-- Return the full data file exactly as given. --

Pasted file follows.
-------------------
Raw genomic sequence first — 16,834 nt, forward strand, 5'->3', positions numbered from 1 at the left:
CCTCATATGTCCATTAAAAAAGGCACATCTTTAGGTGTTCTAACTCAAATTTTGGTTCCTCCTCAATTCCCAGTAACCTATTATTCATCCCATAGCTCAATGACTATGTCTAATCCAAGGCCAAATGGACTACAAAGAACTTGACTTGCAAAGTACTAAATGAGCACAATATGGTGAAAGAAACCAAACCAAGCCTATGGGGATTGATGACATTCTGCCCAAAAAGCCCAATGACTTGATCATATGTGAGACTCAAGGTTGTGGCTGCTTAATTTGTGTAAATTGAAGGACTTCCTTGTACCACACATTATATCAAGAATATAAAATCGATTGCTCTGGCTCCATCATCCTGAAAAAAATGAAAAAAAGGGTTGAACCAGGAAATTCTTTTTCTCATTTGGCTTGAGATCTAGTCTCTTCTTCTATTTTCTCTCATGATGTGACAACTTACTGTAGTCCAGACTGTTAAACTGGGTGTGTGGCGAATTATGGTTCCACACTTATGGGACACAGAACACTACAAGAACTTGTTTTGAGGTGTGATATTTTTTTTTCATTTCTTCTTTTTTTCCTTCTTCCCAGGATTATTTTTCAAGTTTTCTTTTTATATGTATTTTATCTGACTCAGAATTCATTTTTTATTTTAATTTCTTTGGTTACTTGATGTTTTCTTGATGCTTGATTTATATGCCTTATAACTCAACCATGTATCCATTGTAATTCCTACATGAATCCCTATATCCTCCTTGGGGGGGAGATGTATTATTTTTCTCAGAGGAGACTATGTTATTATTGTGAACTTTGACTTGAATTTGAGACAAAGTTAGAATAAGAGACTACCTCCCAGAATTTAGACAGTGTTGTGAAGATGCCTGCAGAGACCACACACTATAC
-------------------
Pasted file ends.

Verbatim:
Raw genomic sequence first — 16,834 nt, forward strand, 5'->3', positions numbered from 1 at the left:
CCTCATATGTCCATTAAAAAAGGCACATCTTTAGGTGTTCTAACTCAAATTTTGGTTCCTCCTCAATTCCCAGTAACCTATTATTCATCCCATAGCTCAATGACTATGTCTAATCCAAGGCCAAATGGACTACAAAGAACTTGACTTGCAAAGTACTAAATGAGCACAATATGGTGAAAGAAACCAAACCAAGCCTATGGGGATTGATGACATTCTGCCCAAAAAGCCCAATGACTTGATCATATGTGAGACTCAAGGTTGTGGCTGCTTAATTTGTGTAAATTGAAGGACTTCCTTGTACCACACATTATATCAAGAATATAAAATCGATTGCTCTGGCTCCATCATCCTGAAAAAAATGAAAAAAAGGGTTGAACCAGGAAATTCTTTTTCTCATTTGGCTTGAGATCTAGTCTCTTCTTCTATTTTCTCTCATGATGTGACAACTTACTGTAGTCCAGACTGTTAAACTGGGTGTGTGGCGAATTATGGTTCCACACTTATGGGACACAGAACACTACAAGAACTTGTTTTGAGGTGTGATATTTTTTTTTCATTTCTTCTTTTTTTCCTTCTTCCCAGGATTATTTTTCAAGTTTTCTTTTTATATGTATTTTATCTGACTCAGAATTCATTTTTTATTTTAATTTCTTTGGTTACTTGATGTTTTCTTGATGCTTGATTTATATGCCTTATAACTCAACCATGTATCCATTGTAATTCCTACATGAATCCCTATATCCTCCTTGGGGGGGAGATGTATTATTTTTCTCAGAGGAGACTATGTTATTATTGTGAACTTTGACTTGAATTTGAGACAAAGTTAGAATAAGAGACTACCTCCCAGAATTTAGACAGTGTTGTGAAGATGCCTGCAGAGACCACACACTATAC